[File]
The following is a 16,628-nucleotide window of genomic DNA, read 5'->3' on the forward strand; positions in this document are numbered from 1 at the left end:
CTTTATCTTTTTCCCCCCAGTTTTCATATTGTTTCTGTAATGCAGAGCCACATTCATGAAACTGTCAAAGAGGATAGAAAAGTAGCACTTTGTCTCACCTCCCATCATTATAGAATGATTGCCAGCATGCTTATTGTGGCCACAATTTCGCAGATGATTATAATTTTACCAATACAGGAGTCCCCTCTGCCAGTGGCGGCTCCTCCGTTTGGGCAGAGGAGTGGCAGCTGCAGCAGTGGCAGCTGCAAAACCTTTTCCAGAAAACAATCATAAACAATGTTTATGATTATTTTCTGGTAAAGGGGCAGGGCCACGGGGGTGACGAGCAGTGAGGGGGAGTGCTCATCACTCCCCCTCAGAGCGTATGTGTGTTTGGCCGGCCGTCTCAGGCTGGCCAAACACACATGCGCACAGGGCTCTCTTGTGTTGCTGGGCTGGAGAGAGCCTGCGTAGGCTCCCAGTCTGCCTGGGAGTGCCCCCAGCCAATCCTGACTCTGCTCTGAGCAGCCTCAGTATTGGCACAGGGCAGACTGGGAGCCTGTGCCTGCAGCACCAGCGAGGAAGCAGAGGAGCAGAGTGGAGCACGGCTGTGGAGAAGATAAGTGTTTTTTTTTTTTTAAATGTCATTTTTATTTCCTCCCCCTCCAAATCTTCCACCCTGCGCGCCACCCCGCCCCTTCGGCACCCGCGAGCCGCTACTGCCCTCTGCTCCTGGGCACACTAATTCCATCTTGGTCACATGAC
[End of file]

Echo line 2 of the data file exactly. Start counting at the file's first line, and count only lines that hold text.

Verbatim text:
CTTTATCTTTTTCCCCCCAGTTTTCATATTGTTTCTGTAATGCAGAGCCACATTCATGAAACTGTCAAAGAGGATAGAAAAGTAGCACTTTGTCTCACCTCCCATCATTATAGAATGATTGCCAGCATGCTTATTGTGGCCACAATTTCGCAGATGATTATAATTTTACCAATACAGGAGTCCCCTCTGCCAGTGGCGGCTCCTCCGTTTGGGCAGAGGAGTGGCAGCTGCAGCAGTGGCAGCTGCAAAACCTTTTCCAGAAAACAATCATAAACAATGTTTATGATTATTTTCTGGTAAAGGGGCAGGGCCACGGGGGTGACGAGCAGTGAGGGGGAGTGCTCATCACTCCCCCTCAGAGCGTATGTGTGTTTGGCCGGCCGTCTCAGGCTGGCCAAACACACATGCGCACAGGGCTCTCTTGTGTTGCTGGGCTGGAGAGAGCCTGCGTAGGCTCCCAGTCTGCCTGGGAGTGCCCCCAGCCAATCCTGACTCTGCTCTGAGCAGCCTCAGTATTGGCACAGGGCAGACTGGGAGCCTGTGCCTGCAGCACCAGCGAGGAAGCAGAGGAGCAGAGTGGAGCACGGCTGTGGAGAAGATAAGTGTTTTTTTTTTTTTAAATGTCATTTTTATTTCCTCCCCCTCCAAATCTTCCACCCTGCGCGCCACCCCGCCCCTTCGGCACCCGCGAGCCGCTACTGCCCTCTGCTCCTGGGCACACTAATTCCATCTTGGTCACATGAC